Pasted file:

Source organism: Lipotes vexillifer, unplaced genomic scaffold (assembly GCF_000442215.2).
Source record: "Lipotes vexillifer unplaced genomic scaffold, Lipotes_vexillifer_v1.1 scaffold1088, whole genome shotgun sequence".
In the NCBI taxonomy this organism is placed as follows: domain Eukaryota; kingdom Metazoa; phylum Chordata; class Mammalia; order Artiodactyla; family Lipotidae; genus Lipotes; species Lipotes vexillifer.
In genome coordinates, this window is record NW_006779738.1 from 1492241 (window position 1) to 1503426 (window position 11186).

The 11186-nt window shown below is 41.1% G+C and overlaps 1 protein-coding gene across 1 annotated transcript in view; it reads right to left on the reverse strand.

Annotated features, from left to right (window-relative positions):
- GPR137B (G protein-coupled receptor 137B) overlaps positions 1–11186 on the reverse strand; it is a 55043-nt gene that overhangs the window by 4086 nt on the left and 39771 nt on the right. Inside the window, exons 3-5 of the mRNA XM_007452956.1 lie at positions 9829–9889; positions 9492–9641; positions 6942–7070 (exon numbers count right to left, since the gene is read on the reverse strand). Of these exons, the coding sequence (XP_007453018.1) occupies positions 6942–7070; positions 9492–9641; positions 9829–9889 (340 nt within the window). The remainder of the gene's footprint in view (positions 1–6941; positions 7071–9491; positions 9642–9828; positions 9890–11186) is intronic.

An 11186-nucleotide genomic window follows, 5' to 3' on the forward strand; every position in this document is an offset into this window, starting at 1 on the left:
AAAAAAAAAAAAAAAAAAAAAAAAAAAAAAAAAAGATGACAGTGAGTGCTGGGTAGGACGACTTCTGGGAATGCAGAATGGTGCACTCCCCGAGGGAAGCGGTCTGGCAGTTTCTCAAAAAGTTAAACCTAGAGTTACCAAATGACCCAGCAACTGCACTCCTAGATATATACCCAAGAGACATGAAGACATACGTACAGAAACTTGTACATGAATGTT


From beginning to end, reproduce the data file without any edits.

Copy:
Source organism: Lipotes vexillifer, unplaced genomic scaffold (assembly GCF_000442215.2).
Source record: "Lipotes vexillifer unplaced genomic scaffold, Lipotes_vexillifer_v1.1 scaffold1088, whole genome shotgun sequence".
In the NCBI taxonomy this organism is placed as follows: domain Eukaryota; kingdom Metazoa; phylum Chordata; class Mammalia; order Artiodactyla; family Lipotidae; genus Lipotes; species Lipotes vexillifer.
In genome coordinates, this window is record NW_006779738.1 from 1492241 (window position 1) to 1503426 (window position 11186).

The 11186-nt window shown below is 41.1% G+C and overlaps 1 protein-coding gene across 1 annotated transcript in view; it reads right to left on the reverse strand.

Annotated features, from left to right (window-relative positions):
- GPR137B (G protein-coupled receptor 137B) overlaps positions 1–11186 on the reverse strand; it is a 55043-nt gene that overhangs the window by 4086 nt on the left and 39771 nt on the right. Inside the window, exons 3-5 of the mRNA XM_007452956.1 lie at positions 9829–9889; positions 9492–9641; positions 6942–7070 (exon numbers count right to left, since the gene is read on the reverse strand). Of these exons, the coding sequence (XP_007453018.1) occupies positions 6942–7070; positions 9492–9641; positions 9829–9889 (340 nt within the window). The remainder of the gene's footprint in view (positions 1–6941; positions 7071–9491; positions 9642–9828; positions 9890–11186) is intronic.

An 11186-nucleotide genomic window follows, 5' to 3' on the forward strand; every position in this document is an offset into this window, starting at 1 on the left:
AAAAAAAAAAAAAAAAAAAAAAAAAAAAAAAAAAGATGACAGTGAGTGCTGGGTAGGACGACTTCTGGGAATGCAGAATGGTGCACTCCCCGAGGGAAGCGGTCTGGCAGTTTCTCAAAAAGTTAAACCTAGAGTTACCAAATGACCCAGCAACTGCACTCCTAGATATATACCCAAGAGACATGAAGACATACGTACAGAAACTTGTACATGAATGTT